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For Reinhart customers, TRACS Direct is the industry leading online kitchen & restaurant management system. Use this tool to monitor inventory, store recipes, manage food costs, search for recipe alternatives, garner nutritional info, and so much more. TRACS Direct gives operators the option to input orders to Reinhart themselves, on their time.

Exploring Korean BBQ

Exploring Korean BBQ

K-pop is big, but K-BBQ is even bigger and found in every part of the United States. We explore why this legacy cuisine sizzles with opportunity for American operators. Grills are optional.

Forget low and slow, with big hunks of meat. Korean barbecue focuses on smaller cuts like strips of sirloin (featured in the signature dish bulgogi), sliced pork belly and beef short ribs, which come ready to sear hot and fast over a charcoal brazier right at the table, often by the diners themselves.

Also part of the experience is an impressive array of small bowls filled with flavorful accompaniments called panchan that line the table. These can include fermented kimchi, gochujang paste, sweet-and-sour cucumbers, a fresh mung bean salad, sesame salt, dipping sauces and crisp lettuce leaves or rice sheets to wrap it all up. Sweet, salty, spicy, savory, acidic, crunchy, meaty, juicy—everything is on the table to let diners choose their perfect balance.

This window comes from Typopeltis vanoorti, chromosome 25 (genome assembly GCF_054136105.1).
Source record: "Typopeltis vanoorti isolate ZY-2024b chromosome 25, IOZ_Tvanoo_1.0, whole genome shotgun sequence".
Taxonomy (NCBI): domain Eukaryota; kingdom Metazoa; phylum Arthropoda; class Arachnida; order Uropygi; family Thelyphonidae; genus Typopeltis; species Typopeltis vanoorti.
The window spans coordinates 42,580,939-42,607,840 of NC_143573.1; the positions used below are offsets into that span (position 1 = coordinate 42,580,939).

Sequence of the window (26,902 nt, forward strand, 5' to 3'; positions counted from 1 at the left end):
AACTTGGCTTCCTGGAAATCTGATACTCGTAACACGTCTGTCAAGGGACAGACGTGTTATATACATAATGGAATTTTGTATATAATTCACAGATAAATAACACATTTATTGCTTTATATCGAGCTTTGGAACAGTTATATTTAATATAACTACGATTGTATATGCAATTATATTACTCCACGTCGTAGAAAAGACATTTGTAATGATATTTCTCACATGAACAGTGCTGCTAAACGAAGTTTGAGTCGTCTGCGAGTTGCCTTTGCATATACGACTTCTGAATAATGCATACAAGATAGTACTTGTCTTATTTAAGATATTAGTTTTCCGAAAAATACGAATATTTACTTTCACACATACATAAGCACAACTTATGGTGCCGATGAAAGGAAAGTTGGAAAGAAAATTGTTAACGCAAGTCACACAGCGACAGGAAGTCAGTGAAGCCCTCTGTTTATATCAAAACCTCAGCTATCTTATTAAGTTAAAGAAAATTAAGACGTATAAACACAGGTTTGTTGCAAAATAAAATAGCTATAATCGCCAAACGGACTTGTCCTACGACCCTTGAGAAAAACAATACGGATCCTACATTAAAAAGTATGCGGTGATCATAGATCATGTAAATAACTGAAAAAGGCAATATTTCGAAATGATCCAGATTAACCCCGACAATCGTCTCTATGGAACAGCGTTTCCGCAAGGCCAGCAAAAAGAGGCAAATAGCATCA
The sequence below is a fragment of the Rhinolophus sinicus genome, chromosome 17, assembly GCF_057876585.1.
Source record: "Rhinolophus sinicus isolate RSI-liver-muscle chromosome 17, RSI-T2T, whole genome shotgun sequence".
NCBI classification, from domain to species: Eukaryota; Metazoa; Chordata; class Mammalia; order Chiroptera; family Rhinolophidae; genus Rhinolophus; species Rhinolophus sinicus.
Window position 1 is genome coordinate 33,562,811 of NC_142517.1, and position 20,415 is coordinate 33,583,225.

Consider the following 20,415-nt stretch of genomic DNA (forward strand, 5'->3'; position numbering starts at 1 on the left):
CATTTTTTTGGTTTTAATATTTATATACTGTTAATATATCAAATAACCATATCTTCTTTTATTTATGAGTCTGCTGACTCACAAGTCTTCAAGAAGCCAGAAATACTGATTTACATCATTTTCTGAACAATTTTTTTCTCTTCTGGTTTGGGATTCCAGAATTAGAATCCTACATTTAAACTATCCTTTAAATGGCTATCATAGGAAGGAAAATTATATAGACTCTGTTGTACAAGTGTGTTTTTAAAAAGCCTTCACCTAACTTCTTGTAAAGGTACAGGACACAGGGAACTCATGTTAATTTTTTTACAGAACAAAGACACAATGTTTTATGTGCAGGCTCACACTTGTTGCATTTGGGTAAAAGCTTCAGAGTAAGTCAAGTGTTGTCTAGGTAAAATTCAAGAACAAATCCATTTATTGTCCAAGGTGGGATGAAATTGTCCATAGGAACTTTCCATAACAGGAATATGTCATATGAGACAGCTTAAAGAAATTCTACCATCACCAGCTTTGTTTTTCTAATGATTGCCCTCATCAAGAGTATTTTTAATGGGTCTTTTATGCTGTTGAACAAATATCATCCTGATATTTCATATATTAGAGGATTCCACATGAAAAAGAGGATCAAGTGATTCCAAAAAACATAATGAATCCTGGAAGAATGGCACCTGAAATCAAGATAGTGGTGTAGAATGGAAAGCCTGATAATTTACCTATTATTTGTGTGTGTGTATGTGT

“The barbecue is a gateway to Korean food. I’ve never met anyone who didn’t like it,” says Cecilia Hae-Jin Lee, an award-winning writer and author of Eating Korean: From Barbecue to Kimchi. “In Korea, barbecue is very much a restaurant experience only, saved for special occasions.”

Everything is done with purpose, according to Lee, so unseasoned beef is served first, and fattier dishes with more marinades follow. Steamed rice comes out after the accompaniments, so as not to sate appetites too quickly, and the final dinner touch is often a tasty fried rice made at the table grill.

For U.S. restaurateurs, paying homage to the cuisine can be as simple as adding a Korean barbecue burger to the menu, or using Korean-inspired seasonings and marinades on appetizers, wings, pizzas and sandwiches.

“That’s a perfect way to introduce Korean flavors to diners without the need for a lot of specialty ingredients,” says Mike Kostyo, Datassential’s “trendologist.” His top pick is gochujang, a spicy chili pepper paste that appeals to
American palates.

“Everyone was looking for the next sriracha, and gochujang stepped in, offering a little bit of sweetness in an authentic way,” he says.


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